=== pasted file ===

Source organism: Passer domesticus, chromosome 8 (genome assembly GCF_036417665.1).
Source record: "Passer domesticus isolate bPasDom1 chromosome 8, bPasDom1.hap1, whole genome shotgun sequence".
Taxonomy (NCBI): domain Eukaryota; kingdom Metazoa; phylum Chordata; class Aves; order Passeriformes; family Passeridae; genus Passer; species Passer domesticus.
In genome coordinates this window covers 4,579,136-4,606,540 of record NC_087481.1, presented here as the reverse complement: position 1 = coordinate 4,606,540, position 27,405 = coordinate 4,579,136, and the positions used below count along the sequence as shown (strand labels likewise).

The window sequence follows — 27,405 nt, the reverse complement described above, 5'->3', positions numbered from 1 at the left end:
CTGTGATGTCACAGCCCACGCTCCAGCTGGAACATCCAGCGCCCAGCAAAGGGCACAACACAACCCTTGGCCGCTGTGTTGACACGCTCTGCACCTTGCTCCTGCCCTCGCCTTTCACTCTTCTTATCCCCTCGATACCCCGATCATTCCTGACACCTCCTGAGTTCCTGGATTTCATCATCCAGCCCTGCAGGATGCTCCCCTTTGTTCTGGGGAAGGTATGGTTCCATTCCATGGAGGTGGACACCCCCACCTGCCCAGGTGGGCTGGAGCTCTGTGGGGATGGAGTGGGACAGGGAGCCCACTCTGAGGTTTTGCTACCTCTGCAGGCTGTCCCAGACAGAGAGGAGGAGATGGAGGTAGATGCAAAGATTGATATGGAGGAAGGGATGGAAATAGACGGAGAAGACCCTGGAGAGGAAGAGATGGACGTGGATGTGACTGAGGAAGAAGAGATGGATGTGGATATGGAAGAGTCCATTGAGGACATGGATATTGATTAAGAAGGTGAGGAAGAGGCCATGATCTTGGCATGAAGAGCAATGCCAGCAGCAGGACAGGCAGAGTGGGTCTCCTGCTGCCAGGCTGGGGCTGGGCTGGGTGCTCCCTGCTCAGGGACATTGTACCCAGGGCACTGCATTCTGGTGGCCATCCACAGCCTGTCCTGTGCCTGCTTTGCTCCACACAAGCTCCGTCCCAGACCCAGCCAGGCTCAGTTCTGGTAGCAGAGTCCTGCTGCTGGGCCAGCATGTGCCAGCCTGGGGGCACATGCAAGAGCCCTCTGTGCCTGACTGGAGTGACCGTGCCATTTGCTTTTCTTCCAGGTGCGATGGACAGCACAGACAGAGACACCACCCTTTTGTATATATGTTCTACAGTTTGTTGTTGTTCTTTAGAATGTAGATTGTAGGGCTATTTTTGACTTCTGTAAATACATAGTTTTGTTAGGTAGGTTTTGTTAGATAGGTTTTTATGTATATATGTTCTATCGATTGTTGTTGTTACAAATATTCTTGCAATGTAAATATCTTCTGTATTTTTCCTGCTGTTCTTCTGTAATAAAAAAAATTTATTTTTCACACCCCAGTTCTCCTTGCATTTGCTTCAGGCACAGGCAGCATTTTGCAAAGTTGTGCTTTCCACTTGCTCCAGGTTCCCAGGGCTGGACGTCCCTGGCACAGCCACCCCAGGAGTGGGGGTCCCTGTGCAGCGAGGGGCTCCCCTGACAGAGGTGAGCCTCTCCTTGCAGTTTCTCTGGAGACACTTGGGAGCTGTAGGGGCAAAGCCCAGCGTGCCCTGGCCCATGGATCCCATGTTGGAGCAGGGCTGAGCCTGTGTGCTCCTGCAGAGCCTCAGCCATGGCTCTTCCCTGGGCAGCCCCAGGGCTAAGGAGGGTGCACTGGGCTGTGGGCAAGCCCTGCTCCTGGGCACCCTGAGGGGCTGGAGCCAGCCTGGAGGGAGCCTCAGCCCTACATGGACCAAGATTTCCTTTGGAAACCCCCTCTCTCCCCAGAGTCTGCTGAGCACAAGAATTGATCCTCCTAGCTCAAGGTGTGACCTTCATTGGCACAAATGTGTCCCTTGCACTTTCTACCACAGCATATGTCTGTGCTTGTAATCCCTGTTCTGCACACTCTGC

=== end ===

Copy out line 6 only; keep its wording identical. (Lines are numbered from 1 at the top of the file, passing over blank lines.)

CTGTGATGTCACAGCCCACGCTCCAGCTGGAACATCCAGCGCCCAGCAAAGGGCACAACACAACCCTTGGCCGCTGTGTTGACACGCTCTGCACCTTGCTCCTGCCCTCGCCTTTCACTCTTCTTATCCCCTCGATACCCCGATCATTCCTGACACCTCCTGAGTTCCTGGATTTCATCATCCAGCCCTGCAGGATGCTCCCCTTTGTTCTGGGGAAGGTATGGTTCCATTCCATGGAGGTGGACACCCCCACCTGCCCAGGTGGGCTGGAGCTCTGTGGGGATGGAGTGGGACAGGGAGCCCACTCTGAGGTTTTGCTACCTCTGCAGGCTGTCCCAGACAGAGAGGAGGAGATGGAGGTAGATGCAAAGATTGATATGGAGGAAGGGATGGAAATAGACGGAGAAGACCCTGGAGAGGAAGAGATGGACGTGGATGTGACTGAGGAAGAAGAGATGGATGTGGATATGGAAGAGTCCATTGAGGACATGGATATTGATTAAGAAGGTGAGGAAGAGGCCATGATCTTGGCATGAAGAGCAATGCCAGCAGCAGGACAGGCAGAGTGGGTCTCCTGCTGCCAGGCTGGGGCTGGGCTGGGTGCTCCCTGCTCAGGGACATTGTACCCAGGGCACTGCATTCTGGTGGCCATCCACAGCCTGTCCTGTGCCTGCTTTGCTCCACACAAGCTCCGTCCCAGACCCAGCCAGGCTCAGTTCTGGTAGCAGAGTCCTGCTGCTGGGCCAGCATGTGCCAGCCTGGGGGCACATGCAAGAGCCCTCTGTGCCTGACTGGAGTGACCGTGCCATTTGCTTTTCTTCCAGGTGCGATGGACAGCACAGACAGAGACACCACCCTTTTGTATATATGTTCTACAGTTTGTTGTTGTTCTTTAGAATGTAGATTGTAGGGCTATTTTTGACTTCTGTAAATACATAGTTTTGTTAGGTAGGTTTTGTTAGATAGGTTTTTATGTATATATGTTCTATCGATTGTTGTTGTTACAAATATTCTTGCAATGTAAATATCTTCTGTATTTTTCCTGCTGTTCTTCTGTAATAAAAAAAATTTATTTTTCACACCCCAGTTCTCCTTGCATTTGCTTCAGGCACAGGCAGCATTTTGCAAAGTTGTGCTTTCCACTTGCTCCAGGTTCCCAGGGCTGGACGTCCCTGGCACAGCCACCCCAGGAGTGGGGGTCCCTGTGCAGCGAGGGGCTCCCCTGACAGAGGTGAGCCTCTCCTTGCAGTTTCTCTGGAGACACTTGGGAGCTGTAGGGGCAAAGCCCAGCGTGCCCTGGCCCATGGATCCCATGTTGGAGCAGGGCTGAGCCTGTGTGCTCCTGCAGAGCCTCAGCCATGGCTCTTCCCTGGGCAGCCCCAGGGCTAAGGAGGGTGCACTGGGCTGTGGGCAAGCCCTGCTCCTGGGCACCCTGAGGGGCTGGAGCCAGCCTGGAGGGAGCCTCAGCCCTACATGGACCAAGATTTCCTTTGGAAACCCCCTCTCTCCCCAGAGTCTGCTGAGCACAAGAATTGATCCTCCTAGCTCAAGGTGTGACCTTCATTGGCACAAATGTGTCCCTTGCACTTTCTACCACAGCATATGTCTGTGCTTGTAATCCCTGTTCTGCACACTCTGC